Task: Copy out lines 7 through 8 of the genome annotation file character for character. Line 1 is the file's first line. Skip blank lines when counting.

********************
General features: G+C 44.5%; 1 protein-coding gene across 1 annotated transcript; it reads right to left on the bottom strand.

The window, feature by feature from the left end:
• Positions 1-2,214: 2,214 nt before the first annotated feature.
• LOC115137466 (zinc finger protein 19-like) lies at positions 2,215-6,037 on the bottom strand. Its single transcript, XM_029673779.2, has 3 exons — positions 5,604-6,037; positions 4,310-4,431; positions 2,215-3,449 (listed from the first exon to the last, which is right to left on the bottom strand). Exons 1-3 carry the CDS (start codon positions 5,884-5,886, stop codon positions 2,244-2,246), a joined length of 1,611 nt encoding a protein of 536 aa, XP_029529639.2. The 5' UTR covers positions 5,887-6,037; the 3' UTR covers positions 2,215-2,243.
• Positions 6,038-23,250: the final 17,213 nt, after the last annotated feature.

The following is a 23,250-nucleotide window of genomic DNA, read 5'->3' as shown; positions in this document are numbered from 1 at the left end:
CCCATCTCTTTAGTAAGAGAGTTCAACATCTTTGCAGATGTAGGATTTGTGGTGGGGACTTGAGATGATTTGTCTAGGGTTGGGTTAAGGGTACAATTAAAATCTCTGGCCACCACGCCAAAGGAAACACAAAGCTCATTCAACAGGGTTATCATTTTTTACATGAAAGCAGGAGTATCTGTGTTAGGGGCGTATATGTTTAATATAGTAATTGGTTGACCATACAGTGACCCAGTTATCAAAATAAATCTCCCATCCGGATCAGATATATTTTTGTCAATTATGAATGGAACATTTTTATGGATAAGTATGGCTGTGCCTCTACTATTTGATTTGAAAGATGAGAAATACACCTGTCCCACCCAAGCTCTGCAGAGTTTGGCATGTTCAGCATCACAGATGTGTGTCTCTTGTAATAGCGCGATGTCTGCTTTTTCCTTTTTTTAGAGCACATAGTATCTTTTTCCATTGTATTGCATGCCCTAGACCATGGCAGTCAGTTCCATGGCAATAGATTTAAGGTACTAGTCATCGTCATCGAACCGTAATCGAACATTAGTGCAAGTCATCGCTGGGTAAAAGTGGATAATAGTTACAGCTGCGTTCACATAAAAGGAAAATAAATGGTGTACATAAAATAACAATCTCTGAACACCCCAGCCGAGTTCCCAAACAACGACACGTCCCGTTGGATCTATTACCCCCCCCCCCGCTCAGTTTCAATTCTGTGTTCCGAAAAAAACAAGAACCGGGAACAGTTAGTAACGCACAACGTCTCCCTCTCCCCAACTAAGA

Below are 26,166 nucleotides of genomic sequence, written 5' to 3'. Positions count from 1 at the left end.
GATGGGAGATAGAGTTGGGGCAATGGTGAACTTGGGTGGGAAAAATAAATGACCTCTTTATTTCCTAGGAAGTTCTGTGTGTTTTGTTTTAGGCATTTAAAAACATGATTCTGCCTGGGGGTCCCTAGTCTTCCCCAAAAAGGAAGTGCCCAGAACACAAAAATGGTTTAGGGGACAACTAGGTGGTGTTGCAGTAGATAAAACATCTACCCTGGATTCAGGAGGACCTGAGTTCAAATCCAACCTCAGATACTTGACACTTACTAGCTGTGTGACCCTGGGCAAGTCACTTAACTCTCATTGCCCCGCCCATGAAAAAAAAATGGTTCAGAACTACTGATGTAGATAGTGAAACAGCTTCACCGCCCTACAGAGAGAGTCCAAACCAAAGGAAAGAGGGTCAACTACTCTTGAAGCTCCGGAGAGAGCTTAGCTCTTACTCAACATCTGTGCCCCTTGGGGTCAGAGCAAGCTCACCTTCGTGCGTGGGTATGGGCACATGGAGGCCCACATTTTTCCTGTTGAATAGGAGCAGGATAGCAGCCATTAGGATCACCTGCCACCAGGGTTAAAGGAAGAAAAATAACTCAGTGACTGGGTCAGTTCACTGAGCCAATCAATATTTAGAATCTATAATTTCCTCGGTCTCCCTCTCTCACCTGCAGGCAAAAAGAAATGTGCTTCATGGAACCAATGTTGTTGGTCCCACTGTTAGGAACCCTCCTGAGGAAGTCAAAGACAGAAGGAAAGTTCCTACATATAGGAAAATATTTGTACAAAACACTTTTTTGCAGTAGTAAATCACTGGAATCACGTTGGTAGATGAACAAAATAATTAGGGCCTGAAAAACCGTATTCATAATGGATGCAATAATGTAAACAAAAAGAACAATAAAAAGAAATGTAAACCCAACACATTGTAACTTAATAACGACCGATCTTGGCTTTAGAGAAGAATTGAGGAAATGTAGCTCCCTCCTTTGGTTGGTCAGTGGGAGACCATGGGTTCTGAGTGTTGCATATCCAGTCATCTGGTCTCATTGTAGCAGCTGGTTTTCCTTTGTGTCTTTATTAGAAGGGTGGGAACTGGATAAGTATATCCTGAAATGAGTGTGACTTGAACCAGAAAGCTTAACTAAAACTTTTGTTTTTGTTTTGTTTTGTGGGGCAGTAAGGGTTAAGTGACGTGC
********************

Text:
CCCATCTCTTTAGTAAGAGAGTTCAACATCTTTGCAGATGTAGGATTTGTGGTGGGGACTTGAGATGATTTGTCTAGGGTTGGGTTAAGGGTACAATTAAAATCTCTGGCCACCACGCCAAAGGAAACACAAAGCTCATTCAACAGGGTTATCATTTTTTACATGAAAGCAGGAGTATCTGTGTTAGGGGCGTATATGTTTAATATAGTAATTGGTTGACCATACAGTGACCCAGTTATCAAAATAAATCTCCCATCCGGATCAGATATATTTTTGTCAATTATGAATGGAACATTTTTATGGATAAGTATGGCTGTGCCTCTACTATTTGATTTGAAAGATGAGAAATACACCTGTCCCACCCAAGCTCTGCAGAGTTTGGCATGTTCAGCATCACAGATGTGTGTCTCTTGTAATAGCGCGATGTCTGCTTTTTCCTTTTTTTAGAGCACATAGTATCTTTTTCCATTGTATTGCATGCCCTAGACCATGGCAGTCAGTTCCATGGCAATAGATTTAAGGTACTAGTCATCGTCATCGAACCGTAATCGAACATTAGTGCAAGTCATCGCTGGGTAAAAGTGGATAATAGTTACAGCTGCGTTCACATAAAAGGAAAATAAATGGTGTACATAAAATAACAATCTCTGAACACCCCAGCCGAGTTCCCAAACAACGACACGTCCCGTTGGATCTATTACCCCCCCCCCCGCTCAGTTTCAATTCTGTGTTCCGAAAAAAACAAGAACCGGGAACAGTTAGTAACGCACAACGTCTCCCTCTCCCCAACTAAGA

Below are 26,166 nucleotides of genomic sequence, written 5' to 3'. Positions count from 1 at the left end.